2. Add the Dutch IVI with items that measures vision-related quality of life to broaden the items collection and calibrate this ‘item-bank’ in cross-sectional research and longitudinal research and subsequently develop the CAT algorithm;
  3. Perform simulations of the computer adaptive test of the EyeQ, to investigate which rules must be set to optimize the performance of the computer adaptive test of the EyeQ in clinical practice.
  4. Investigate success factors and barriers for the implementation of the CAT in qualitative research.

 

How do we conduct this study?

Qualitative, cross-sectional (baseline) and longitudinal data are used to achieve the study aims. Patients (N=700) receiving monocular or binocular anti-VEGF intra-ocular injections for exudative retinal diseases potentially causing severe visual impairment (such as macular degeneration, diabetic retinopathy and retinal vein occlusions) were invited to participate in this study. Based on COSMIN standards for research of psychometric aspects of instruments, we follow the following steps:

First, the translation of the Dutch IVI was done and to assess the content validity of the questionnaire patients (N=10) participated in a qualitative research. The purpose of study was to evaluate if patients understand the questions, the response options and the questionnaire instructions. We evaluates this using  a “think out loud” method. The results of this study has been published.

Second, data was collected: Socio-demographic characteristics and clinical data were collected using a questionnaire and were searched in clinical patient records. The total EyeQ questionnaire was mainly digitally filled out using CASTOR where items were presented in random order. We calibrated the EyeQ itembank using a model based on Item Response Theory (IRT). The CAT algorithm has been developed. The results of this step has been published.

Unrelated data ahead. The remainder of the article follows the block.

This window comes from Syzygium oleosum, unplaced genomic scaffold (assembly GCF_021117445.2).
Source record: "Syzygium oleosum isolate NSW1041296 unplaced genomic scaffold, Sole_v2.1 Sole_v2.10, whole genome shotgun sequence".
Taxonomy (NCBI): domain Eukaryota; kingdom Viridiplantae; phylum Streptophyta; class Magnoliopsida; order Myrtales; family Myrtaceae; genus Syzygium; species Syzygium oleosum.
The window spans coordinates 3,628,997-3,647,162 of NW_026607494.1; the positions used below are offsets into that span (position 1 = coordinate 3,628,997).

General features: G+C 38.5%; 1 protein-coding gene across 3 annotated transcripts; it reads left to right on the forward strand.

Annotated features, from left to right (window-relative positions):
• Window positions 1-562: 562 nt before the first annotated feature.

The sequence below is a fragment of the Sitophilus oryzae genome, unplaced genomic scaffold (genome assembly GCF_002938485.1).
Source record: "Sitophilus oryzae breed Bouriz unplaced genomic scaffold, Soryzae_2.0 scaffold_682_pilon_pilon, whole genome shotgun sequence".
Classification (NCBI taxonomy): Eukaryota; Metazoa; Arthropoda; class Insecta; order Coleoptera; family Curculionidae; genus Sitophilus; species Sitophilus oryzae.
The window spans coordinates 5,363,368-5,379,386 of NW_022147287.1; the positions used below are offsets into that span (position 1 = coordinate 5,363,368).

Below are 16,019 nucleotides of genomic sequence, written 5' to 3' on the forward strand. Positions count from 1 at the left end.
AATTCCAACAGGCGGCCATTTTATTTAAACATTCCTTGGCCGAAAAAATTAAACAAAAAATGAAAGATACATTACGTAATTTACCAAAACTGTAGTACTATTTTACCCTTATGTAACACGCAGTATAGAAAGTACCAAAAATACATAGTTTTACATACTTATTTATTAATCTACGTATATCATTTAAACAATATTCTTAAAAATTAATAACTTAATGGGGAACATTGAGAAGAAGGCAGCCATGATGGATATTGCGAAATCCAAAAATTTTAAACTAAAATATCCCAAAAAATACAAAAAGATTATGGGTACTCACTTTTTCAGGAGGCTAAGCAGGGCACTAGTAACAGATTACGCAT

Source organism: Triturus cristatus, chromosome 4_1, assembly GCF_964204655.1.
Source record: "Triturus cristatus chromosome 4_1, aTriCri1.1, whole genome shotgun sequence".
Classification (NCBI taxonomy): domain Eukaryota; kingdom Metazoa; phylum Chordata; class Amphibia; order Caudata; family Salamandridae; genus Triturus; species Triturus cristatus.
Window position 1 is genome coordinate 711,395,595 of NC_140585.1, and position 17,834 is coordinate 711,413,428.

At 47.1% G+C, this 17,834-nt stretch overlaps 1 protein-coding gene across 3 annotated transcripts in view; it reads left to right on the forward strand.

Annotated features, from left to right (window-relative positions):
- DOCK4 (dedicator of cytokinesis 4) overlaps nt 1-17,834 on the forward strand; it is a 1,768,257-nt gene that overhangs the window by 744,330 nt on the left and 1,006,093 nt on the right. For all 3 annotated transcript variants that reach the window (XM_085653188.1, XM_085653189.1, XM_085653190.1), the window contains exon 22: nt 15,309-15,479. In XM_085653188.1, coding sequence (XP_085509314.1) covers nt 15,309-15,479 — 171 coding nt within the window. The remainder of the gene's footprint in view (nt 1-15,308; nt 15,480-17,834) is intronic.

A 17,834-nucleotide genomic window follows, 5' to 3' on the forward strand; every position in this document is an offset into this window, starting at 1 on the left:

Post hoc simulations were performed to evaluate what the optimal stopping rules can be used for the CAT-EyeQ. We evaluated four different combinations of stopping rules. Real data (collected for the calibration of the EyeQ itembank) was used for this step.

Also factors (clinical of demographic) that are predictive of a lower vision-related quality (over time) were investigated using linear mixed models. The results of this study has been published.

Promotores

Prof.dr. Ger van Rens, Prof.dr. Ruth van Nispen, Dr. Frank Verbraak

Publications

Rausch–Koster, T. P., van der Ham, A. J., Terwee, C. B., Verbraak, F. D., van Rens, G. H. M. B., & van Nispen, R. M. A. (2021). Translation and content validity of the Dutch Impact of Vision Impairment questionnaire assessed by Three-Step Test-Interviewing. Journal of Patient-Reported Outcomes, 5(1), [1]. https://doi.org/10.1186/s41687-020-00272-z

Rausch-Koster TP, Rennert KN, Heymans MW, Verbraak FD, van Rens GH, van Nispen RM. Predictors of vision-related quality of life in patients with macular oedema receiving intra-vitreal anti-VEGF treatment. Ophthalmic Physiol Opt2022;00:1– 9. https://doi.org/10.1111/opo.12984